Every now and then a friend sends me an essay that I am given permission to share here. Bruce Jackson is a member of the Prayer Book class I teach at the Cathedral. He is a church administrator, a well known lawyer, a civil-rights activist and former NFL football player. He writes today of the work of Dr. King:
History consists of significant events which shape the future, catapulted by outstanding leaders who influence our lives and destiny. One Monday a year, America commemorates the life of just such an outstanding leader – Rev. Dr. Martin Luther King, Jr.
It is a testament to his greatness that just about every major city in the U.S. has a street or school named after him. It is also a testament to how misunderstood is his life and achievements that most of them are situated in African-American parts of those cities. Forty-two years after he was assassinated on a motel balcony in Memphis, he is still mostly regarded as a “black” leader of a movement for “black equality and civil rights”.
This view is partially accurate, but, oh so restrictive. While he was heroic in carrying the struggle to free people of color from the terrible yoke of dejure and defacto daily segregation and second-class citizenship, white Americans just might have benefitted the most from his heroism. He was the driving force in liberating them from the monstrous weight of supporting and justifying the burden of three centuries of hypocrisy on the subjects of “race” and “democracy”.
But for Dr. King and his leadership of the movement for civil AND human rights, America could not, in the last half of the twentieth century, claim to be a moral beacon for the “free world” without inviting justifiable smirks of disdain, disbelief, and outright laughter on the global stage. Had this beautifully constructed and led movement of marches and moral persuasion failed, much of this nation would have remained indistinguishable from apartheid South Africa and the former Rhodesia. Could Ronald Reagan have so convincingly pushed against the continuance of the “Iron Curtain” while an equally oppressive Cotton Curtain remained permanently draped across vast swatches of the U.S.? (Ironically, Reagan, in the 1960’s, was vehemently opposed to King’s movement – Reagan actually appeared before Congress and testified against the passage of the Voting Rights Act of 1965, which was a direct product of the movement).
In 1955, when King first appeared on the national radar screen, what we now, globally, call human rights violations were both law and accepted custom, as well as tradition, in much of America. Before King led a moral and legal revolution here, a dignified working woman like Rosa Parks could be jailed and fined for not giving up her bus seat so a white man could sit down. A six-year old African-American child like Ruby Bridges could be attacked and spit upon by a white mob in New Orleans simply because she wanted to attend the same local school as did the children of her white neighbors. A fourteen-year old African-American boy like Emmett Till could be hunted down and brutally murdered by a thuggish gang because he “allegedly” whistled at a white woman.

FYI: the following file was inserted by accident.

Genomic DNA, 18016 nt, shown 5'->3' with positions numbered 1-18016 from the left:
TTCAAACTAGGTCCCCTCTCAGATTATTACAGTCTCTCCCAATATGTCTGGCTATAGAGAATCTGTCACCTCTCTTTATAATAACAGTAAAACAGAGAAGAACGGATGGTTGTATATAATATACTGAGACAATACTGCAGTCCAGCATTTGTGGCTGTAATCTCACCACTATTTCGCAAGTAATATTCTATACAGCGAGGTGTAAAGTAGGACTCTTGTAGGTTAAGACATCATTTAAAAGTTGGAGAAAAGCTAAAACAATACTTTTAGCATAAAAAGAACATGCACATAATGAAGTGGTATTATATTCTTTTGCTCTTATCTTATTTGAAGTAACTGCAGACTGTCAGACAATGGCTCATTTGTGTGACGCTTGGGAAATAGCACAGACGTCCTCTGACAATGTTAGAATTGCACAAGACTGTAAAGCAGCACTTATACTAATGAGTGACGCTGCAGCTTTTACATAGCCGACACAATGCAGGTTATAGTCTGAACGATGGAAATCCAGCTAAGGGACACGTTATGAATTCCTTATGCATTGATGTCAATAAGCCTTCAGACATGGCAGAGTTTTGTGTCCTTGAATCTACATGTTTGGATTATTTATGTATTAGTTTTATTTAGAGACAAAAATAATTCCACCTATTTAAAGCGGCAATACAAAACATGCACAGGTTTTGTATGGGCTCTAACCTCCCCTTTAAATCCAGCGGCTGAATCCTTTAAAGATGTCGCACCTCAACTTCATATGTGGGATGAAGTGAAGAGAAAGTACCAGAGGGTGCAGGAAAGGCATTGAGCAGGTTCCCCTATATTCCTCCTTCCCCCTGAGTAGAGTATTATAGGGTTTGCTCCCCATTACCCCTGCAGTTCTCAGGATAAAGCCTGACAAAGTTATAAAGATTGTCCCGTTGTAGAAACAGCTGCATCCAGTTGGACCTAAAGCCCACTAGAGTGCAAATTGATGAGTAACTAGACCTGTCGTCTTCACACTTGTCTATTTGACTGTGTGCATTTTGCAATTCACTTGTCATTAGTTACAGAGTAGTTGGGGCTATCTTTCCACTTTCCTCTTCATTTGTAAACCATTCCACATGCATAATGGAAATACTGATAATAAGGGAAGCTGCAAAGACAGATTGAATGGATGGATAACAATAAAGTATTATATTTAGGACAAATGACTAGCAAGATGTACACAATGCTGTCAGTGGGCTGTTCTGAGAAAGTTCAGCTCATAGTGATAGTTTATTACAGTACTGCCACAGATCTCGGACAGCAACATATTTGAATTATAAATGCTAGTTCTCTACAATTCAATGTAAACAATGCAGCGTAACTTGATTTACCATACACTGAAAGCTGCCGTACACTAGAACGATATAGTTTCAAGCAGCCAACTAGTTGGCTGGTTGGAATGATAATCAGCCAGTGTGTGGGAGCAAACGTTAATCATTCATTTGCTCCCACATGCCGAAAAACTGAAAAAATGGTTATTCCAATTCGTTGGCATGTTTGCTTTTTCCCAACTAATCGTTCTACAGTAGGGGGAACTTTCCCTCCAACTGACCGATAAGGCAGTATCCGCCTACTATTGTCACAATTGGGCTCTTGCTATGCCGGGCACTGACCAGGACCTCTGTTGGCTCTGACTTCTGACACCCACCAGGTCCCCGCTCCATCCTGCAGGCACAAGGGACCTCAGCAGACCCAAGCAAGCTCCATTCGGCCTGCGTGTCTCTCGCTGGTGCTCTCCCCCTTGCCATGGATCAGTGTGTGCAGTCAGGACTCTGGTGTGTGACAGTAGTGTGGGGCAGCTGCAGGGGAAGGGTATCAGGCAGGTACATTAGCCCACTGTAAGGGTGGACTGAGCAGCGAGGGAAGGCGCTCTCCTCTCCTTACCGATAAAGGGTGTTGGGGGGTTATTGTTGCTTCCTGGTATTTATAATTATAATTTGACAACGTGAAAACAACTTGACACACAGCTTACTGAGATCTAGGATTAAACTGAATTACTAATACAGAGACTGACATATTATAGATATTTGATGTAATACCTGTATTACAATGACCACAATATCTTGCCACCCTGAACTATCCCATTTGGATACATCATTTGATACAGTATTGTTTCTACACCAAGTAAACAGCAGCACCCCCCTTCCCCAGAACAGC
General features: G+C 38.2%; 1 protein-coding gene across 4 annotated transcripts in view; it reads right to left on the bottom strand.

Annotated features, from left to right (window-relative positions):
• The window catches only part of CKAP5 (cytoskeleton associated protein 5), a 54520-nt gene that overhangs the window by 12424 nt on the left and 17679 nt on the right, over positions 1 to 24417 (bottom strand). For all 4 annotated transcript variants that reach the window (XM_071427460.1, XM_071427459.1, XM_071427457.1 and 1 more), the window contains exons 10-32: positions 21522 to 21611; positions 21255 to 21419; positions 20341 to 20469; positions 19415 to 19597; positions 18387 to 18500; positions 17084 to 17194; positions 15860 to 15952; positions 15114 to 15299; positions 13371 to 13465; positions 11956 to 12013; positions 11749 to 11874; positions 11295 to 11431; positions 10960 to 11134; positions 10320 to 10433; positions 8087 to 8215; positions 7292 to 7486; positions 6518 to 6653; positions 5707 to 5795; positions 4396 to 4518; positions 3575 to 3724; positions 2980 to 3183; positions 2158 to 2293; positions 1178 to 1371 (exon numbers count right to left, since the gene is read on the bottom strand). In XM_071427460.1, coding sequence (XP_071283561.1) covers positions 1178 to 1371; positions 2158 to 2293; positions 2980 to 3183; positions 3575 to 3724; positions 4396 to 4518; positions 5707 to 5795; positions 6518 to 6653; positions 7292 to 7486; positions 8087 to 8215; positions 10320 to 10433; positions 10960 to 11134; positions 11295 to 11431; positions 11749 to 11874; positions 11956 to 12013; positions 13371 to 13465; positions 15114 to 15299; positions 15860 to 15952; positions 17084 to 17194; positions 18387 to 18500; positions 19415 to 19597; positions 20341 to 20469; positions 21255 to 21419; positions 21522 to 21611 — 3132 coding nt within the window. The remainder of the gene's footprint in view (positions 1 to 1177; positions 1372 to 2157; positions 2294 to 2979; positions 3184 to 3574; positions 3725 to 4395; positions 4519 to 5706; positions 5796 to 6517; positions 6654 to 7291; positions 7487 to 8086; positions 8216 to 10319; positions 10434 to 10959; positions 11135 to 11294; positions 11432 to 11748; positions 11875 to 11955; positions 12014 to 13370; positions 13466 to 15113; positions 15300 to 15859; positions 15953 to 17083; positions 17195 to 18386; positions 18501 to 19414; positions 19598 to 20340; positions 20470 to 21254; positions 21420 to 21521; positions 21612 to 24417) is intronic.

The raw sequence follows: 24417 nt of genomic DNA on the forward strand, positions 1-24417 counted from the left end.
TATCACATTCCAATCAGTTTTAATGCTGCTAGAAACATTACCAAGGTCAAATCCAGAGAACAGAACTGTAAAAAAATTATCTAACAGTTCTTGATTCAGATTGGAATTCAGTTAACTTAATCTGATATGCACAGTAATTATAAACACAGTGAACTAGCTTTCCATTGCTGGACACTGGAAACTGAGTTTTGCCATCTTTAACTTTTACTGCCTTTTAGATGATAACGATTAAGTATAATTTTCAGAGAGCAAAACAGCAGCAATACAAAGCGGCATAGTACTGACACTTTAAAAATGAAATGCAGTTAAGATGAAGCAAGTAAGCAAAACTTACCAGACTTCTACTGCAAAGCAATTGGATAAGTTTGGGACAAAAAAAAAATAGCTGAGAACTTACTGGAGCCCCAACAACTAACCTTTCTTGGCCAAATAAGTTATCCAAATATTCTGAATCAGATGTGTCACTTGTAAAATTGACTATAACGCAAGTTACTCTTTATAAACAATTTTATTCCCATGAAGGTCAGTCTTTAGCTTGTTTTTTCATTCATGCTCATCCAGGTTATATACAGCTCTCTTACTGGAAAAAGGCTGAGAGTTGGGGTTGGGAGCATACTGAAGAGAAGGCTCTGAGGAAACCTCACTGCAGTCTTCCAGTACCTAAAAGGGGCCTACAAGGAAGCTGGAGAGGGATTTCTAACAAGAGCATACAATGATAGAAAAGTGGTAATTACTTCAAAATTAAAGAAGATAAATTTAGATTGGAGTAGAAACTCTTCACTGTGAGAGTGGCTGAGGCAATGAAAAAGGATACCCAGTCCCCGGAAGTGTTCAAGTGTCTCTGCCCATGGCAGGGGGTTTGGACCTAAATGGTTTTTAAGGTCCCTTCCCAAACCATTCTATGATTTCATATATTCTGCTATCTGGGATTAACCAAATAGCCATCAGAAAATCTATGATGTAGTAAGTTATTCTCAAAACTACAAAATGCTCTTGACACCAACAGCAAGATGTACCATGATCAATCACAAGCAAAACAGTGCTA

Even university educated folks of color were routinely, and often crudely, denied that fundamental American right to vote or sit on juries, and this was not limited to the regional South. In much of the South African-Americans could not eat at many restaurants, stay in motels, drink from water fountains, or use “whites only” rest rooms.
They could be required to get off a sidewalk and walk in the street if a Caucasian person happened to walk by. In almost all of America, African-Americans could not buy or rent homes or apartments wherever they chose.
King’s movement swept practically all of that away. (Although the 2000 presidential election debacle, wherein thousands of votes from predominantly African-American districts in Florida were not counted, remind us that vigilance is still required where the rights of minority citizens is concerned.) The movement’s victory was so thorough that, although those aforementioned outrages took place during the living memory of the baby boomers, they are often treated like ancient history.
The cultural, social and legal revolution was the product of two centuries of agitation by thousands upon thousands of bold, visionary folks, both white and African-American. But King was the triumphant culmination. From 1955 to 1968, he was able to expose, expound and extricate America from centuries of living massive lies and perpetrating grievous human rights ills upon its own citizens, their crime being merely that of being born non-white. It is not possible to conceive of the movement succeeding without his leadership. It is impossible to think of America as we know it today, had this great proponent of peace and justice not taken Rosa Park’s cause upon his shoulders in 1955.
Rev. Dr. King provided America with a road map to, as he said in his famous “I Have a Dream” speech on August 28, 1963, “…transform the jangling discords of our nation into a beautiful symphony of brotherhood”. He also provided us with a candle and light for the journey. We are still traversing that road, slowly but surely, with his candle leading the way. On this Monday in 2010, as we honor him with a holiday, please reflect how we can carry his “dream” forward – how we can work together to fight AGAINST poverty, homelessness, racism, and social despair – and FOR individual rights, liberties, and legal/social respect for the dignity of all, no matter their ethnicity, gender, sexual orientation or religion.
Rev. Dr. King asked that, at his funeral, he be referred to as a “drum major for justice”. Thank you Rev. Dr. King for being the Drum Major who led us to greater heights of humanity through love, justice and peace. Your dream lives on in so many of us……….
(Recommended read : “Let The Trumpet Sound – The Life of Martin Luther King, Jr.” by Stephen B. Oates  )
Bruce A. Jackson